A Day at the Fair

Last weekend I did my first big event. A Mind, Body, Spirit & Gift Fair in the Memorial Hall, Northwich.

Firstly, can I say that you never have too much stuff. I had less than two weeks to prepare for this event and it gave me a real kick to make some new designs (almost a proper “collection”!) and finish others which had been laying about on my bench for what seems like forever.

When I had finally got them all together in one place, I really thought I had made too much; but I can tell you that it’s really impossible to make too much jewellery for a show/event.

When you get your table together on the day, you’ll find that there is a space where something special needs to go, or you’ll want to make a statement display (maybe one colour or type of jewellery) in one area. If you don’t have enough stuff then it makes this sort of thing very hard to do. It also is a good idea to swap pieces over or to a different place place, at least once in the day. People go around these events in a circle, and more than once. Some even go away and come back, later in the day.  Changing your pieces over makes it look fresh and may just give the right piece a time to shine and attract more customers. One piece of mine just sparkled so much that it enticed people over from the other side of the venue!

I had made a sketch of what I wanted my table to look like. I wanted my display to look unique but also in keeping with my designs. I didn’t want many mass-produced display items on there (they don’t seem to show off the jewellery very well), so I had to think of display items that I could make or customise. I will do a separate post about this later on! My assistant (husband, Chris) and I got to the venue about 8am to set up. I had been up till 2am the night before, doing the final pricing and sorting out, and up at 6am so I could wash my hair and look my best for the day (I am so grateful for make-up!). We didn’t have a large enough tablecloth but made the best of it, with my beautiful purple velvet throw over the top. Having the sketch made it easy to set up.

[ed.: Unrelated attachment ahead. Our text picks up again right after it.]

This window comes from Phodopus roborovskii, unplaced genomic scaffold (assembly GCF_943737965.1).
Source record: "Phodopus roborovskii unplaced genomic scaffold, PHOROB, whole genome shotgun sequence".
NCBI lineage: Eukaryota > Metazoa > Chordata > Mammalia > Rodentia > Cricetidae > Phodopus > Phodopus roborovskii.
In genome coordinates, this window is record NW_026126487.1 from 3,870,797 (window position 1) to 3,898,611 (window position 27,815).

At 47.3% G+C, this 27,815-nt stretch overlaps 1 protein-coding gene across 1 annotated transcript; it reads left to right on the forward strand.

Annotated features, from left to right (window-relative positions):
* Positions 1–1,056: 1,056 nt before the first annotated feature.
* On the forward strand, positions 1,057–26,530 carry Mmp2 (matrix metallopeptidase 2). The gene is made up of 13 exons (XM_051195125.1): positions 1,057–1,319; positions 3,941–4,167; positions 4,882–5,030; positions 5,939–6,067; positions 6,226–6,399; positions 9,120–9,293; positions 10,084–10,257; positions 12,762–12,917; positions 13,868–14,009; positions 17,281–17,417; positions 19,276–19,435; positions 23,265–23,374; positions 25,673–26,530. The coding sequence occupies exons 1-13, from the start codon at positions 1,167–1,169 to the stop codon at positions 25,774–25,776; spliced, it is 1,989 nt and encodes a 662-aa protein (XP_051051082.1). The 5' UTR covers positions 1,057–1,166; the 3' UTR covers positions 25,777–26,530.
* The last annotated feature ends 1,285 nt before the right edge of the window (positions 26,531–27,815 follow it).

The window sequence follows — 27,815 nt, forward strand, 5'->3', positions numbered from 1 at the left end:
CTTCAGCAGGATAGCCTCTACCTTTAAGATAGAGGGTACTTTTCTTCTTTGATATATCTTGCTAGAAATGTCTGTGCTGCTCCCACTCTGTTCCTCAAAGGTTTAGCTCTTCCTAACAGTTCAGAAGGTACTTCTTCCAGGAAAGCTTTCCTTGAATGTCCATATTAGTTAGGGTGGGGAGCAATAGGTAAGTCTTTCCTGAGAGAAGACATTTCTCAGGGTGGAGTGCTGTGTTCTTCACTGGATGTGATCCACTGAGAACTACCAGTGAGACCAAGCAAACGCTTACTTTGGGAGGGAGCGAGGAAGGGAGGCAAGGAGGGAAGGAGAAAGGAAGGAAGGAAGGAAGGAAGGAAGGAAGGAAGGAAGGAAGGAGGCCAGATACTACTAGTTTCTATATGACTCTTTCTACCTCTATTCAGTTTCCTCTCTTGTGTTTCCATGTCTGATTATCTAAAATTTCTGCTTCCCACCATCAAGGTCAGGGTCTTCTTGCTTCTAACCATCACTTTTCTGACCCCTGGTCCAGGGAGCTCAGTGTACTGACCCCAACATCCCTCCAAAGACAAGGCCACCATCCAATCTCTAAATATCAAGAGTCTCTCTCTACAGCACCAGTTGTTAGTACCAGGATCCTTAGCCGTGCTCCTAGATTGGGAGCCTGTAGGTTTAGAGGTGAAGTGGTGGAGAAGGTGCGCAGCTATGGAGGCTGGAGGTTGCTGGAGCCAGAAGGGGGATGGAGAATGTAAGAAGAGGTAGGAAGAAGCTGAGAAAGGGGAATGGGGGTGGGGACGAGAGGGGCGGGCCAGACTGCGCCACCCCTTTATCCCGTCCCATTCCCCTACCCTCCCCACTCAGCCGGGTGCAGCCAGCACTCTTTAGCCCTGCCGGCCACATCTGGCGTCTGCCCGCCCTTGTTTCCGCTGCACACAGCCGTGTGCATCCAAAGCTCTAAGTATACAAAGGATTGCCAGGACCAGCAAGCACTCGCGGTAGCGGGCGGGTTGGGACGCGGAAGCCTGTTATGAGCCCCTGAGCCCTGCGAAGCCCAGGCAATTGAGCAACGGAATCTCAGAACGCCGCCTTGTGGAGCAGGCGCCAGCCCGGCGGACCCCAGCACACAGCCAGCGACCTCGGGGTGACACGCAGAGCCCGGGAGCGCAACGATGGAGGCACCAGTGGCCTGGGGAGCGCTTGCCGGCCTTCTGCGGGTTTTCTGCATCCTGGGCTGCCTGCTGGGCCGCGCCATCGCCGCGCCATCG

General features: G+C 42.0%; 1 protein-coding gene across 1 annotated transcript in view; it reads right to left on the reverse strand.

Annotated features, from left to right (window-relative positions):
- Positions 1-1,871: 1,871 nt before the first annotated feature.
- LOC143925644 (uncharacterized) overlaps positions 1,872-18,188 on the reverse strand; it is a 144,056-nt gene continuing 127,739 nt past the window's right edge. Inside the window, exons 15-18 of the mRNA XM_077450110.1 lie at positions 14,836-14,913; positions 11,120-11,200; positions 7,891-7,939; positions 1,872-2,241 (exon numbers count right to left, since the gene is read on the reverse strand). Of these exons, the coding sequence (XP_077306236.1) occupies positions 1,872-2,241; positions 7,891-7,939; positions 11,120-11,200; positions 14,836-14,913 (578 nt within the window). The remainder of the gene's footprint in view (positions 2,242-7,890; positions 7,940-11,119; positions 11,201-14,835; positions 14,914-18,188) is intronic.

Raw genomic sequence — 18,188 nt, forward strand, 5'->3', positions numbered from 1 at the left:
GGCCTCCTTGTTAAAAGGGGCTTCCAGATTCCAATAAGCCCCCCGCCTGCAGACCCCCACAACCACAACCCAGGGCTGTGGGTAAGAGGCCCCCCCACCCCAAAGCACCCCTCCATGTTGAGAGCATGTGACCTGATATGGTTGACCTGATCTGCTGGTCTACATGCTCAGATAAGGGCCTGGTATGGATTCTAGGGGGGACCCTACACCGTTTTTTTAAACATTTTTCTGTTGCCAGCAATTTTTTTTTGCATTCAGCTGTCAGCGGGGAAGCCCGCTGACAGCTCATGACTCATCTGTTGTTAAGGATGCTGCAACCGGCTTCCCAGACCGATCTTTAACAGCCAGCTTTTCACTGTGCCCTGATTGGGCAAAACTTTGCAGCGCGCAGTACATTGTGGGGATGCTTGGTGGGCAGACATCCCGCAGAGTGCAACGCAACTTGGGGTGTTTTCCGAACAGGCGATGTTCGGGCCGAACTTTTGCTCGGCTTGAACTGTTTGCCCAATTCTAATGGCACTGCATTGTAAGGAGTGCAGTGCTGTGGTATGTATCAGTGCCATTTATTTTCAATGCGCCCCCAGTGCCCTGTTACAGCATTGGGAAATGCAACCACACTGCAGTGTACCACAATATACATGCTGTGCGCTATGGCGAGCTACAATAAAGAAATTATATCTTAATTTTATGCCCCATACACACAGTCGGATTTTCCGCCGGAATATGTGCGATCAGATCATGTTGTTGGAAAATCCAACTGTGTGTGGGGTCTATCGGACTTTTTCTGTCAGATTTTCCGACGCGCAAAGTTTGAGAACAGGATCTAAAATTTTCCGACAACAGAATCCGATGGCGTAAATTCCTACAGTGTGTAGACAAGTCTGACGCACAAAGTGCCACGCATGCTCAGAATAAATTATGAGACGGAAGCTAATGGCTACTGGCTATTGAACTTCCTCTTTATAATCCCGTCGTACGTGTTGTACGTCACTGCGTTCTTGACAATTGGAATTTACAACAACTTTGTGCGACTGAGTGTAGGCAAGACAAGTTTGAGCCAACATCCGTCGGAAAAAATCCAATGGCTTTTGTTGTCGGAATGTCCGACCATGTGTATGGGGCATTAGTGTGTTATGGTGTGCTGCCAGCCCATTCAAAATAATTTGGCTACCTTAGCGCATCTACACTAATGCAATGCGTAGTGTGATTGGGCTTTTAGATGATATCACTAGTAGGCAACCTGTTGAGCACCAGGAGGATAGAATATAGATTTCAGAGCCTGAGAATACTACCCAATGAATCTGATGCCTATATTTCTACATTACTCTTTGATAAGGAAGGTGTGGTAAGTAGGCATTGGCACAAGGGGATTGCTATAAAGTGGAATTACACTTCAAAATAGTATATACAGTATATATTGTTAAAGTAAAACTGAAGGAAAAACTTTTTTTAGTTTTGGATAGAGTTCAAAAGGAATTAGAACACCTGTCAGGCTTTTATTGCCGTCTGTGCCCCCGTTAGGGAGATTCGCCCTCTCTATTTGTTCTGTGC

One thing I had done, was to put photographs together in a book of all my main pieces.  This meant that as well as having something for people to look through, I could show people pieces that I had already sold.  It helped to say, “look, you could have something like this” and have a picture for them to see.


Oh, I had added jewellery to my larger display pieces the night before and wrapped in cloth (to protect the delicate items), which made things even easier. I like things to be grouped in a way that makes sense and it took a while the night before to decide on where each of my best/most expensive items would be. If I had to have done that on the day, it would have been a nightmare!

I made sure that there were different levels on my table and also a mirror (very important!). I have got a little device that people can put an earring on and then put up to their ear (so they can see how an earring looks), which is very hygienic  and it means that I actively encourage people to touch the jewellery. I think it’s most important to let people connect with the jewellery by touching and trying on.